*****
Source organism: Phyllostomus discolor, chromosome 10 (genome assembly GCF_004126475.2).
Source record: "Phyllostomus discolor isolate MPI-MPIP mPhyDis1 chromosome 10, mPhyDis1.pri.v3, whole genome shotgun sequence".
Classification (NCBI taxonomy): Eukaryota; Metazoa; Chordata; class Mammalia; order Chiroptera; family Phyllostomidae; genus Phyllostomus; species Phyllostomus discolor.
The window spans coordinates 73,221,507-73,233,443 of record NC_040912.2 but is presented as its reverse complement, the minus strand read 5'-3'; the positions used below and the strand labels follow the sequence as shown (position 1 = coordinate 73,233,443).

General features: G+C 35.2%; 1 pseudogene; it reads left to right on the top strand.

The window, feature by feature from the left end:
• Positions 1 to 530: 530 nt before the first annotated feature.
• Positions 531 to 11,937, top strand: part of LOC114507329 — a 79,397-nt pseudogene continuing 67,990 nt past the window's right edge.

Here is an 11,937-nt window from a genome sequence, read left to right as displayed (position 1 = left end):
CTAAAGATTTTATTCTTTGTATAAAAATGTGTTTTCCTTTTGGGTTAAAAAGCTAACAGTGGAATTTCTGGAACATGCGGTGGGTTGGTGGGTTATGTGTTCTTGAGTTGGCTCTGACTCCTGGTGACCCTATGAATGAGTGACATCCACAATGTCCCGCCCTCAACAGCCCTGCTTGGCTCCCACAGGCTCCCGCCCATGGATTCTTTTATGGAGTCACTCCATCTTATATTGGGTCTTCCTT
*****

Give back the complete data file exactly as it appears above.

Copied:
Source organism: Phyllostomus discolor, chromosome 10 (genome assembly GCF_004126475.2).
Source record: "Phyllostomus discolor isolate MPI-MPIP mPhyDis1 chromosome 10, mPhyDis1.pri.v3, whole genome shotgun sequence".
Classification (NCBI taxonomy): Eukaryota; Metazoa; Chordata; class Mammalia; order Chiroptera; family Phyllostomidae; genus Phyllostomus; species Phyllostomus discolor.
The window spans coordinates 73,221,507-73,233,443 of record NC_040912.2 but is presented as its reverse complement, the minus strand read 5'-3'; the positions used below and the strand labels follow the sequence as shown (position 1 = coordinate 73,233,443).

General features: G+C 35.2%; 1 pseudogene; it reads left to right on the top strand.

The window, feature by feature from the left end:
• Positions 1 to 530: 530 nt before the first annotated feature.
• Positions 531 to 11,937, top strand: part of LOC114507329 — a 79,397-nt pseudogene continuing 67,990 nt past the window's right edge.

Here is an 11,937-nt window from a genome sequence, read left to right as displayed (position 1 = left end):
CTAAAGATTTTATTCTTTGTATAAAAATGTGTTTTCCTTTTGGGTTAAAAAGCTAACAGTGGAATTTCTGGAACATGCGGTGGGTTGGTGGGTTATGTGTTCTTGAGTTGGCTCTGACTCCTGGTGACCCTATGAATGAGTGACATCCACAATGTCCCGCCCTCAACAGCCCTGCTTGGCTCCCACAGGCTCCCGCCCATGGATTCTTTTATGGAGTCACTCCATCTTATATTGGGTCTTCCTT